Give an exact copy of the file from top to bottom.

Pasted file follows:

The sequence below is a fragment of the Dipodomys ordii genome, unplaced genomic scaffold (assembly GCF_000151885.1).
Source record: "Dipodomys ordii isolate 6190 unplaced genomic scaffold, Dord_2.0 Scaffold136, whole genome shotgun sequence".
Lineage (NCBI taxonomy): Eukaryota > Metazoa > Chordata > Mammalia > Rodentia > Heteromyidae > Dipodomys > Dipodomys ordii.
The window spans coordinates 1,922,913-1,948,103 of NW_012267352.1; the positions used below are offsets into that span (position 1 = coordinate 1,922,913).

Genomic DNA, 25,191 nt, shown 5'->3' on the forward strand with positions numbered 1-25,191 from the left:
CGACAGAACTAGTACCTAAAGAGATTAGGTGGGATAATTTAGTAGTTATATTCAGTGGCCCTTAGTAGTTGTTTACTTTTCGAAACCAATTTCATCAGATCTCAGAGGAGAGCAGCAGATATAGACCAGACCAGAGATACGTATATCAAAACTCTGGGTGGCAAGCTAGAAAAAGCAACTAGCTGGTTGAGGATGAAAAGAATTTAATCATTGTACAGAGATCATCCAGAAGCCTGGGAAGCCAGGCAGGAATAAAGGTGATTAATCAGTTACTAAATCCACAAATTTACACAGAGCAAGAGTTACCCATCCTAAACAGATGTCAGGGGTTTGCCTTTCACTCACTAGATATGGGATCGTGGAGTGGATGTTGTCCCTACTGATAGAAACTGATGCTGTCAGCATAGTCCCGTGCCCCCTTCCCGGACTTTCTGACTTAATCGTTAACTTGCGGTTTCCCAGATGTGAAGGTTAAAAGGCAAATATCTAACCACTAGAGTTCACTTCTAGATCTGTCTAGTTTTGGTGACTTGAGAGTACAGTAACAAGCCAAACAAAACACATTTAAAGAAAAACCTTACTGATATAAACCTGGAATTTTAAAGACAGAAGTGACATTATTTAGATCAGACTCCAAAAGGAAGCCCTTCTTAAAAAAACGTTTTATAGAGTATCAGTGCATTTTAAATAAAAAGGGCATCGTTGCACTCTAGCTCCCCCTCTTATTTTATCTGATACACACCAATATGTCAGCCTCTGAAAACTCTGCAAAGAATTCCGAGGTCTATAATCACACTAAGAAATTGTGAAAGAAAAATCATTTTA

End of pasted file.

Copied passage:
The sequence below is a fragment of the Dipodomys ordii genome, unplaced genomic scaffold (assembly GCF_000151885.1).
Source record: "Dipodomys ordii isolate 6190 unplaced genomic scaffold, Dord_2.0 Scaffold136, whole genome shotgun sequence".
Lineage (NCBI taxonomy): Eukaryota > Metazoa > Chordata > Mammalia > Rodentia > Heteromyidae > Dipodomys > Dipodomys ordii.
The window spans coordinates 1,922,913-1,948,103 of NW_012267352.1; the positions used below are offsets into that span (position 1 = coordinate 1,922,913).

Genomic DNA, 25,191 nt, shown 5'->3' on the forward strand with positions numbered 1-25,191 from the left:
CGACAGAACTAGTACCTAAAGAGATTAGGTGGGATAATTTAGTAGTTATATTCAGTGGCCCTTAGTAGTTGTTTACTTTTCGAAACCAATTTCATCAGATCTCAGAGGAGAGCAGCAGATATAGACCAGACCAGAGATACGTATATCAAAACTCTGGGTGGCAAGCTAGAAAAAGCAACTAGCTGGTTGAGGATGAAAAGAATTTAATCATTGTACAGAGATCATCCAGAAGCCTGGGAAGCCAGGCAGGAATAAAGGTGATTAATCAGTTACTAAATCCACAAATTTACACAGAGCAAGAGTTACCCATCCTAAACAGATGTCAGGGGTTTGCCTTTCACTCACTAGATATGGGATCGTGGAGTGGATGTTGTCCCTACTGATAGAAACTGATGCTGTCAGCATAGTCCCGTGCCCCCTTCCCGGACTTTCTGACTTAATCGTTAACTTGCGGTTTCCCAGATGTGAAGGTTAAAAGGCAAATATCTAACCACTAGAGTTCACTTCTAGATCTGTCTAGTTTTGGTGACTTGAGAGTACAGTAACAAGCCAAACAAAACACATTTAAAGAAAAACCTTACTGATATAAACCTGGAATTTTAAAGACAGAAGTGACATTATTTAGATCAGACTCCAAAAGGAAGCCCTTCTTAAAAAAACGTTTTATAGAGTATCAGTGCATTTTAAATAAAAAGGGCATCGTTGCACTCTAGCTCCCCCTCTTATTTTATCTGATACACACCAATATGTCAGCCTCTGAAAACTCTGCAAAGAATTCCGAGGTCTATAATCACACTAAGAAATTGTGAAAGAAAAATCATTTTA